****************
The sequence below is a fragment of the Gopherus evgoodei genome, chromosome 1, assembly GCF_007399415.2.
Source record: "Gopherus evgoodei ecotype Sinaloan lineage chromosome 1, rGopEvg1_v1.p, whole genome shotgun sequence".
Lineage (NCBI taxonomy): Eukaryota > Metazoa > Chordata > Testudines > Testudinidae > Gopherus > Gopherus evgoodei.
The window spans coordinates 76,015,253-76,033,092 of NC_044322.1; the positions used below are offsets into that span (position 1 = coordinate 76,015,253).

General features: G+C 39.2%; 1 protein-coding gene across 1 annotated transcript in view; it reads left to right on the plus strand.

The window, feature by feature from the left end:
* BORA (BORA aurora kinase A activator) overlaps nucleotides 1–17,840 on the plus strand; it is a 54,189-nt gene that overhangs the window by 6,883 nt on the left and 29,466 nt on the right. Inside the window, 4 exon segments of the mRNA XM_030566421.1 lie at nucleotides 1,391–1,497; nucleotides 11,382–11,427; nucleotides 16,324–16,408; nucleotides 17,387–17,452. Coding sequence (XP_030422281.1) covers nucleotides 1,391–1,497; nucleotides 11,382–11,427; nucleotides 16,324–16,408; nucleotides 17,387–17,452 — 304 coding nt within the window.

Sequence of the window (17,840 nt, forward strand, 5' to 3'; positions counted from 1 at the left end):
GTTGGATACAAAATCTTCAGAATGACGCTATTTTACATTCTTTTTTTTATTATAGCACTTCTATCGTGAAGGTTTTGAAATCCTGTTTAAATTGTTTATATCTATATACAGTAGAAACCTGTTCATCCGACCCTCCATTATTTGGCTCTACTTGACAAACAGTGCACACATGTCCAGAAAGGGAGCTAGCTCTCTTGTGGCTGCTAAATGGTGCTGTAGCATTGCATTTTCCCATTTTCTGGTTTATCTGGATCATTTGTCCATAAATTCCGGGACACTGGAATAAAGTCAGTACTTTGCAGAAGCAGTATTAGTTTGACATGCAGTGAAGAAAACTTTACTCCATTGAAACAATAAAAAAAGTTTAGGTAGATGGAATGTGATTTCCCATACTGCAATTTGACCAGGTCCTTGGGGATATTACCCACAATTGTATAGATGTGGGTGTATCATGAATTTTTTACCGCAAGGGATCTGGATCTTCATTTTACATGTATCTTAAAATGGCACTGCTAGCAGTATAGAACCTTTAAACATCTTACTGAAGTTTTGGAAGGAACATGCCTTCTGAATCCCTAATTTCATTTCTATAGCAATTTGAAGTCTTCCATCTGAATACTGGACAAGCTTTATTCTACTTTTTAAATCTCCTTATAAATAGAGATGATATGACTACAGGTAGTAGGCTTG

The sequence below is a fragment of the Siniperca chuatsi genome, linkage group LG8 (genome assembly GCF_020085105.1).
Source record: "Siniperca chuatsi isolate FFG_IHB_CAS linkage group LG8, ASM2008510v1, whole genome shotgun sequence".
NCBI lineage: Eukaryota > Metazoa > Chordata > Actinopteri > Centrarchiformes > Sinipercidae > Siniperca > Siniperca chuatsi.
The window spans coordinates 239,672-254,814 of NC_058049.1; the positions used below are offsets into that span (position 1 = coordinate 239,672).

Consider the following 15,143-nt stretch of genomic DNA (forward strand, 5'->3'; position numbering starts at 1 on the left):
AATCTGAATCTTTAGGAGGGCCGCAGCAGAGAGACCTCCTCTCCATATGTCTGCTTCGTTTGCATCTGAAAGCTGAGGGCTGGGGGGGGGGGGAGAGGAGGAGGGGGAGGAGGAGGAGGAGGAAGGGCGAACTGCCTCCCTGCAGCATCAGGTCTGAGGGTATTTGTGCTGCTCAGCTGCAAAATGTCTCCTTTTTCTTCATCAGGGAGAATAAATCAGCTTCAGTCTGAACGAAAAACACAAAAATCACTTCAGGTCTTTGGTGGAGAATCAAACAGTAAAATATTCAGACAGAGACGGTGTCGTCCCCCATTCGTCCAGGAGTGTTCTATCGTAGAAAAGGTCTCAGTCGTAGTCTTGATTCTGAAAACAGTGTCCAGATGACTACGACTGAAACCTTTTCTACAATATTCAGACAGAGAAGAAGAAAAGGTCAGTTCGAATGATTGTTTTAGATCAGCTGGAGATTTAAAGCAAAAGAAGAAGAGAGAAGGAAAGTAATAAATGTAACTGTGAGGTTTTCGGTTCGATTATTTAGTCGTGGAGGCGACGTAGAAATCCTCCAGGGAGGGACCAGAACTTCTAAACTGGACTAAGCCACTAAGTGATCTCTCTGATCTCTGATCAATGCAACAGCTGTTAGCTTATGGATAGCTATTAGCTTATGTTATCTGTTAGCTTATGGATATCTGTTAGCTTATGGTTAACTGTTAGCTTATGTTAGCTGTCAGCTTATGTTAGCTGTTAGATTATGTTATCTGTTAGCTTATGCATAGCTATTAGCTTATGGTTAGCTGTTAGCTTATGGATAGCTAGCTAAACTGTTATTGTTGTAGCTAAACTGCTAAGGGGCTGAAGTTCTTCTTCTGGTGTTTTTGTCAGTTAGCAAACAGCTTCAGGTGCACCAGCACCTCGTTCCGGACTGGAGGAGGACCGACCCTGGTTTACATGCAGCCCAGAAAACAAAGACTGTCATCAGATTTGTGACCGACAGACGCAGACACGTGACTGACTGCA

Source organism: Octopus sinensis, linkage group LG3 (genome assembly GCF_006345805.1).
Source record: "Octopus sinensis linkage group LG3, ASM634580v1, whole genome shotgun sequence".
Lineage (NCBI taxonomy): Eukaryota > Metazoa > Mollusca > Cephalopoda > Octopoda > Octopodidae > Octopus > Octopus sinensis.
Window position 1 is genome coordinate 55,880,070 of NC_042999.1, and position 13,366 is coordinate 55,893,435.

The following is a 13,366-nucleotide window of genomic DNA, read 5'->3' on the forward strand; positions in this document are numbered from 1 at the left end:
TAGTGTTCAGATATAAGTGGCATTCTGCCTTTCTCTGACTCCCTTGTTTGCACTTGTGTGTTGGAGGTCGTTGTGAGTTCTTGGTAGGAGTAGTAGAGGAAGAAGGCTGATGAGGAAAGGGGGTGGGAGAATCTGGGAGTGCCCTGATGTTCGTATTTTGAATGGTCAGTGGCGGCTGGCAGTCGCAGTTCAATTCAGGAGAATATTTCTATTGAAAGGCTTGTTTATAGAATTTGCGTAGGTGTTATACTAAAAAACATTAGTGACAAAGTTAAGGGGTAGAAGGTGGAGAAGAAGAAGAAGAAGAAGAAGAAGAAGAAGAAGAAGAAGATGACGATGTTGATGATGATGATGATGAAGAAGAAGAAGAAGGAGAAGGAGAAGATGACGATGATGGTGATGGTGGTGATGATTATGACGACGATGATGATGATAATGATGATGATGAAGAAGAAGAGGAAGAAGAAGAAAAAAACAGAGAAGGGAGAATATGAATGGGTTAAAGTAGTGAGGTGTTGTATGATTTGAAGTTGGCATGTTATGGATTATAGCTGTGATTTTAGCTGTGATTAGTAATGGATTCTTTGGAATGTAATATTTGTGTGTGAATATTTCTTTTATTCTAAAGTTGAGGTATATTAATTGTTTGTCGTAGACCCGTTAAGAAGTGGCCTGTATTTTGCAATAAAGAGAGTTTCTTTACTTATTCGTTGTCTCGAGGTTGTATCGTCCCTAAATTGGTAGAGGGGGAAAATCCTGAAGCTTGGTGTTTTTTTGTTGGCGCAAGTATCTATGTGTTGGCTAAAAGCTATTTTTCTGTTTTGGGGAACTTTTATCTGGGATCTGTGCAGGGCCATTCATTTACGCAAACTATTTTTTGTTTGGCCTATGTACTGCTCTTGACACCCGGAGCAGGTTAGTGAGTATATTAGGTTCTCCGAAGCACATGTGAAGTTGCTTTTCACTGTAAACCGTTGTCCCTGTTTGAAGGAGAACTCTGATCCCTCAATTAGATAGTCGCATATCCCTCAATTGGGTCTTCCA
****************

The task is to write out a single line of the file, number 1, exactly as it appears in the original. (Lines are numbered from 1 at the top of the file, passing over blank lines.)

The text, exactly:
The sequence below is a fragment of the Gopherus evgoodei genome, chromosome 1, assembly GCF_007399415.2.